On this blog yesterday, I looked at news about the abduction of over 100 Nigerian schoolgirls. This happened the day after the bombing of a bus station near the nation’s capital, Abuja. Both events were suspected to be the fault of the Islamic extremist group, Boko Haram (names translates to ‘Western education is sinful’). I say ‘suspected’ because there was no confirmation from Boko Haram that they were responsible for either event.
Anyway, things have moved on quickly.
Some articles featured a quote from Gordon Brown, who has the interesting title of ‘UN Special Envoy for Education’:
“The threat to children who simply want an education has led to hundreds of deaths in the last three years. Massacres of innocent boys and girls are not uncommon. This year alone, the group’s fighters have killed more than 1,500 civilians, hundreds of them children, in three states in North-east Nigeria.”
The statement went on to blame Boko Haram – the same thing that many others have done right from the point that it happened.
So, was it actually Boko Haram? At the time of typing my last post, there seemed to be no definitive answer, although there was plenty to suggest it could have been them. One thing that I didn’t mention in the last post is that the school is located in the north-east (Borno State, to be specific). That is well known as a hotbed for Boko Haram activity.
Since then, a statement released to the media by Major General Chris Olukolade (Director of Defence Information at the Defence Headquarters – recently promoted from Brigadier General) announced that it was Boko Haram. As they were the ones rescuing the children, I guess that’s correct. The Major General has also announced that one of the terrorists to blame for the abductions had been arrested.
In my previous post, I made a comment about the huge percentage of the population that is children – using the statistic for the 0-14 range from the CIA World Factbook. At the time, I had no specific detail of how old the schoolgirls were.
Al Jazeera has since reported that the girls were in the 15-18 range. I have no exact demographic information for that age group, but the World Factbook states that 2014 estimates suggest that 19.3% of the population is 15-24. Whilst this is obviously a lower percentage, it still means there are a lot of potential targets for Boko Haram and they should have better protection whilst at school.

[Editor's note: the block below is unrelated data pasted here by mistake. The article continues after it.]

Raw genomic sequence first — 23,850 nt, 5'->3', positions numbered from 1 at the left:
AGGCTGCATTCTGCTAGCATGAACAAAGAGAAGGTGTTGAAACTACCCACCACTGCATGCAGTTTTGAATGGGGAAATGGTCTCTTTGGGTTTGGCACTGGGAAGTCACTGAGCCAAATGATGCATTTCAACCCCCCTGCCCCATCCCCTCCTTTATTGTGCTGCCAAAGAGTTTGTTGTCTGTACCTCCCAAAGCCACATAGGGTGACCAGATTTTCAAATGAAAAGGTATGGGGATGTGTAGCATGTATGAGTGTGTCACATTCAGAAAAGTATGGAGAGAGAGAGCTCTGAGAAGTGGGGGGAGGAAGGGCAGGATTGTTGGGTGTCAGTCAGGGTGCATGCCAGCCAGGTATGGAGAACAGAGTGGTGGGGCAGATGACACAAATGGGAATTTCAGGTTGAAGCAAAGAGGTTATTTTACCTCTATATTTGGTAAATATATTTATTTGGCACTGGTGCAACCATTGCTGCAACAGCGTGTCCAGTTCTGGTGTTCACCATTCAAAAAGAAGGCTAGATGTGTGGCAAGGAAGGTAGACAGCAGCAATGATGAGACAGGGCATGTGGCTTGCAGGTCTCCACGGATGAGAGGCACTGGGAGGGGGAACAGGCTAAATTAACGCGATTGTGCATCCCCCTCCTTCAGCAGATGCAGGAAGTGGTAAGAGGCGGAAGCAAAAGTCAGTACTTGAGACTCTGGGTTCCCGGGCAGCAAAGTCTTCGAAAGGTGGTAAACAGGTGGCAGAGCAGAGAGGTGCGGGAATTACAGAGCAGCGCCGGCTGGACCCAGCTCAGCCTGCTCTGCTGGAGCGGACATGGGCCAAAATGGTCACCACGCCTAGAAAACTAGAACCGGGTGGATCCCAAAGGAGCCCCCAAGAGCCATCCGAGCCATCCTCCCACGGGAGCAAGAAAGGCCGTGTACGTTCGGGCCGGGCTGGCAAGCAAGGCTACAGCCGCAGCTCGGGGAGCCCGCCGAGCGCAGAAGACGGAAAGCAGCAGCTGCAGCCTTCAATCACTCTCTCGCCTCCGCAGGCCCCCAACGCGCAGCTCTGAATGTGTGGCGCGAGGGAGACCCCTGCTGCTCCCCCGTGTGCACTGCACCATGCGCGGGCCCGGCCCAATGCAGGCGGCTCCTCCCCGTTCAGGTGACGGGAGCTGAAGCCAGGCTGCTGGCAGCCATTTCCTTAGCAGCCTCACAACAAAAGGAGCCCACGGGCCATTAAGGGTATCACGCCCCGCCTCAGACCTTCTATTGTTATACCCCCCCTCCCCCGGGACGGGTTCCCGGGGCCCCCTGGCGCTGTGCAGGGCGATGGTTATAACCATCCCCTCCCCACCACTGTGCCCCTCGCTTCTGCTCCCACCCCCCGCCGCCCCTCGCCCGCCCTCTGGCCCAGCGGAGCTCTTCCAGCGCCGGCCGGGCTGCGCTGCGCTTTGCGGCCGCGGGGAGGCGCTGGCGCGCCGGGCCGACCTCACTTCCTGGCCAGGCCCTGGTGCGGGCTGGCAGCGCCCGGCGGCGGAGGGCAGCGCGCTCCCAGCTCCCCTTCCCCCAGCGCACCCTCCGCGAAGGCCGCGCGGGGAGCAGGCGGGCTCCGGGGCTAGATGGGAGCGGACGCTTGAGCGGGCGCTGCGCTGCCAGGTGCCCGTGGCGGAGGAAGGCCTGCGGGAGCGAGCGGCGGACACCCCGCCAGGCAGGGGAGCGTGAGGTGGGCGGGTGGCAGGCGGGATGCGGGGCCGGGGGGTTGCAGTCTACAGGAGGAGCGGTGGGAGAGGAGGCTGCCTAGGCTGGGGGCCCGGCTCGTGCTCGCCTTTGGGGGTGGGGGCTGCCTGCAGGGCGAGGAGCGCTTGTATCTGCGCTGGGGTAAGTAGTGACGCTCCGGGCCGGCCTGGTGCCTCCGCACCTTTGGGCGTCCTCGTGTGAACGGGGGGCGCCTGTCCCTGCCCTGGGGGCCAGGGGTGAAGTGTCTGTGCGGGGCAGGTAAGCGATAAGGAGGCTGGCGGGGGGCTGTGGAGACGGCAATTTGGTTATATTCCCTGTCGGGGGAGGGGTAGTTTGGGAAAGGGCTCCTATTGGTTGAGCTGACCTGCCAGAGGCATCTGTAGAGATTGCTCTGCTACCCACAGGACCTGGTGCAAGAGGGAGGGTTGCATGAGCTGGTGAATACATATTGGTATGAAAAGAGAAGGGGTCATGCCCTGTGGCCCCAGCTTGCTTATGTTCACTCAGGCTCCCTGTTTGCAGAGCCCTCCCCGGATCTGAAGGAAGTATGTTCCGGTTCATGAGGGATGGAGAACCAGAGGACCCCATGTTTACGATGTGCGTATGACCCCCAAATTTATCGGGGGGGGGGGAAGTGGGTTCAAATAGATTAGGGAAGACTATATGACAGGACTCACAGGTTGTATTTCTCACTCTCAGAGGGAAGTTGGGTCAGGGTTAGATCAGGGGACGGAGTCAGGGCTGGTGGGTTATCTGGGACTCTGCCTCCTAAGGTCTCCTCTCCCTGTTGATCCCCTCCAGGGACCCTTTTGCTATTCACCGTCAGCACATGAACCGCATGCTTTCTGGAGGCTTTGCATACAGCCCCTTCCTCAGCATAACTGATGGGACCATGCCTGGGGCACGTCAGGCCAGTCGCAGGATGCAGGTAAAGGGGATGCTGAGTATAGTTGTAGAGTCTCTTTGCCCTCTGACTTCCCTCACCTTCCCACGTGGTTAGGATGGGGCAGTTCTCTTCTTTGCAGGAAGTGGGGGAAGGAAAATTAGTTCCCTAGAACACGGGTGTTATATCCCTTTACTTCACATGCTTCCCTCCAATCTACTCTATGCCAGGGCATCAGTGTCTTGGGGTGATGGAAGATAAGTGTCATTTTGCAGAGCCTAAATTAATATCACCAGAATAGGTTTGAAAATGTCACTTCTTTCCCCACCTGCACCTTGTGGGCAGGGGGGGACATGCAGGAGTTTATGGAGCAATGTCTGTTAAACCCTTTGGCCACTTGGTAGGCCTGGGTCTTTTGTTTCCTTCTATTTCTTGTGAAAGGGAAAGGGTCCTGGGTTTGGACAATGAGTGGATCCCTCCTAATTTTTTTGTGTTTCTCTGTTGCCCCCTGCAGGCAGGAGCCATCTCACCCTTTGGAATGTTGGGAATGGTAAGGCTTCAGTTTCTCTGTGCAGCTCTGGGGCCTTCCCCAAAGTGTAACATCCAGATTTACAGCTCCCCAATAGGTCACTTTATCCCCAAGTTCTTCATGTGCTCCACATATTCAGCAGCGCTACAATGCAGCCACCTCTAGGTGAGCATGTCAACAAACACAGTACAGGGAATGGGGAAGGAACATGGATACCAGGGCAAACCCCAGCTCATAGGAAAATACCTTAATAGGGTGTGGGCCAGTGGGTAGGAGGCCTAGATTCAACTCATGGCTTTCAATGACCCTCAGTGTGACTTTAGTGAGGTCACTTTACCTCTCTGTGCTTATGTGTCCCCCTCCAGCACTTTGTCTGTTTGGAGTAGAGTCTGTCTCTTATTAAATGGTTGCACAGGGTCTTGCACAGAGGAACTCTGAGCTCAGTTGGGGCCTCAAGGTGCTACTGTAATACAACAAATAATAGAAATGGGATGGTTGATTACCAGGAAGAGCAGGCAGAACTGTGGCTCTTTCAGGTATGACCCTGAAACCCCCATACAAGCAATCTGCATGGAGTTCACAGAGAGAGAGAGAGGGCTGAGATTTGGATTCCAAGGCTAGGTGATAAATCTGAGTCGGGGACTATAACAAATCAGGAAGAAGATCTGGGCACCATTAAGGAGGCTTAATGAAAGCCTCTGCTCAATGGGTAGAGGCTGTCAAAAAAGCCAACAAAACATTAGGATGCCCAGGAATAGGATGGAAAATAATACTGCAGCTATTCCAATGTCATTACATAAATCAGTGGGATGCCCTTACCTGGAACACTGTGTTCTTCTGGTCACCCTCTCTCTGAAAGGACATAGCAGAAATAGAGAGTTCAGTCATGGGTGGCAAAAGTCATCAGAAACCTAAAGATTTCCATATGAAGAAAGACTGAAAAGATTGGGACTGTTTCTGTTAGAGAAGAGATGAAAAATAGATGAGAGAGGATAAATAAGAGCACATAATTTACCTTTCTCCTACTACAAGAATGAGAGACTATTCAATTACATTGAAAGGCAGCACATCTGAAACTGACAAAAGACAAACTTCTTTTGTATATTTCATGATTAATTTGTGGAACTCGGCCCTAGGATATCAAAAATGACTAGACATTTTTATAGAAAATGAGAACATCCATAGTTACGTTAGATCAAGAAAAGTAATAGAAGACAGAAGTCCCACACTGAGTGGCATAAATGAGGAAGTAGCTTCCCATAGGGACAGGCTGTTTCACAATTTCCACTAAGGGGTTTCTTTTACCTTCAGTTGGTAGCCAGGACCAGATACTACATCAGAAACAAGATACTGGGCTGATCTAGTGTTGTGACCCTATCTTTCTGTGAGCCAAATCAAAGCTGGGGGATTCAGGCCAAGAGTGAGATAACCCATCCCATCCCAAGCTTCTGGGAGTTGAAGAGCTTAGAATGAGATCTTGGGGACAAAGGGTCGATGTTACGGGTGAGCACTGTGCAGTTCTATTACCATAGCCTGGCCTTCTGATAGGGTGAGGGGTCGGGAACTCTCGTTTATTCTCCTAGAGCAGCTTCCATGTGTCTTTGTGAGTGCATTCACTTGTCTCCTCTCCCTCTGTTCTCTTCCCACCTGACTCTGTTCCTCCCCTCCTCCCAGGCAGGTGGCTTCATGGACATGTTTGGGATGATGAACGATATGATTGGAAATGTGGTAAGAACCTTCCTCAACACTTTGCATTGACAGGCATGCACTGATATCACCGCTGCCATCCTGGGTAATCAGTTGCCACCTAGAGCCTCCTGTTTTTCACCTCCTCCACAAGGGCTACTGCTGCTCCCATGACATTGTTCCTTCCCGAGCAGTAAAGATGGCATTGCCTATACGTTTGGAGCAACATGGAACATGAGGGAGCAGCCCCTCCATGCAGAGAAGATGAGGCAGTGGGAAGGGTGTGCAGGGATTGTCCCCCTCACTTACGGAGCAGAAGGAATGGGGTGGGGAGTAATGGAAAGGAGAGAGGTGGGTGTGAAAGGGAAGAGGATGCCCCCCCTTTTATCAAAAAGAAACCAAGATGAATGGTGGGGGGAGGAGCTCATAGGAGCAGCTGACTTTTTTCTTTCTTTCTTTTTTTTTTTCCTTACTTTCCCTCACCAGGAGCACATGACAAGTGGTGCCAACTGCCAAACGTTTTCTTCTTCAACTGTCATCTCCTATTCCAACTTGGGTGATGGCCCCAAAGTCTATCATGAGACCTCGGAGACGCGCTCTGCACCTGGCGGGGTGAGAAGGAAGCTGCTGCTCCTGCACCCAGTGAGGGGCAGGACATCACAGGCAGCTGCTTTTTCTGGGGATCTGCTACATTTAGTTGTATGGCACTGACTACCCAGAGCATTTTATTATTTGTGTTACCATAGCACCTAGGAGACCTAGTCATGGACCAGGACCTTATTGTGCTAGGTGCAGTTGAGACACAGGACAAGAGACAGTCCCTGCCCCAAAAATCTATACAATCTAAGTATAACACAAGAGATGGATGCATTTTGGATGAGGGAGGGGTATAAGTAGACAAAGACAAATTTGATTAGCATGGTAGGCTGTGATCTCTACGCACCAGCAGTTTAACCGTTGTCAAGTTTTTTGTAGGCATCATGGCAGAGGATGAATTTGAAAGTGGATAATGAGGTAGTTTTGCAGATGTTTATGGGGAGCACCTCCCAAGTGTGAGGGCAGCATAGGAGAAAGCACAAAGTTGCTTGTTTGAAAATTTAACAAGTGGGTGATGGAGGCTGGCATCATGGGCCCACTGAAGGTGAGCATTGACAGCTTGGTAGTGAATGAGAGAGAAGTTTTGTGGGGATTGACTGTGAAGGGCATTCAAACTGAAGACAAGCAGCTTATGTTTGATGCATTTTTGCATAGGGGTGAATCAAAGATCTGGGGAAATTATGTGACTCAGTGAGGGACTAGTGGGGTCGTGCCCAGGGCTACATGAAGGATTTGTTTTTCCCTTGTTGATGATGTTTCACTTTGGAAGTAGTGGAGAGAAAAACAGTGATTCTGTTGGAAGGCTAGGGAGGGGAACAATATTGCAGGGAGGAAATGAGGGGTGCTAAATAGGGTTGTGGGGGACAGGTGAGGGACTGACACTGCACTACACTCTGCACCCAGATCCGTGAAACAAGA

More about the military
It was incumbent President Goodluck Jonathan who immediately ordered the military to rescue the girls (see the Al Jazeera story in the previous section). He knew that children were important and it’s important to combat terrorism. He must also have known that failure would be a PR disaster though – particularly bad when it’s relatively close to an election.
This BBC article mentions that President Jonathan had recently replaced the Chiefs of Staff for the Army, Air Force and Navy, as well as Chief of Defence Staff, due to poor handling of the activities of Boko Haram and other Islamic groups in the northern region. The article mentions the bombing, but doesn’t say anything about the schoolgirls. It is safe to assume that their rescue occurred after the new chiefs were put in place. It has be considered good timing and would probably be publicised as good decision making by the President.
Something about poverty
It’s worth briefly saying something about poverty and inequality. The World Bank has comprehensive data about poverty and inequality across the world. By looking at this page, you will see that in 2010, the top 10% of Nigerians had 38.2% of the income share, whilst the bottom 10% had 1.8%. It’s also worth mentioning that the top 20% had an income share of 54%. This is quite startling. Remember that it’s 2014 though and Nigeria recently became the biggest African economy (overtaking South Africa), but many articles suggest they are still nowhere close to a fairer distribution of income.
How does this link to recent events? Well, the south is known as oil-rich and the north is mostly agricultural and is where some of the poorer people with. Most of Boko Haram’s activity is in the north, so you can assume that they are taking advantage of the economic situation, as well as the fact that security may not be at the same level everywhere.
Manuel Fontaine (UNICEF) said the following:
“Such brutal acts of violence are unacceptable. Attacks on schools deny children their right to learn in a safe environment and can rob them of their future. Wherever it takes place, abduction of children is a crime and illegal under international law”
The above is absolutely right. It’s totally understandable that multiple organisations and high profile individuals have come out with their condemnation. Whilst the media coverage has gradually increased since my last post (where I criticised the lack of it), I still think that there would have been more coverage and public outrage if this had taken place somewhere like the United States, or the United Kingdom. As I have previously said, some might find it easier to relate to stories about people with the same nationality as them, but a child is a child. They are not worth more or less if they are in a different country. You have to consider how you would feel as a parent in this situation.
It is obviously great news that so many of the children have been rescued. They can go back to their normal lives, knowing that the military have prevented them from going into a life of slavery that would rob them of their innocence.
So, what do you think?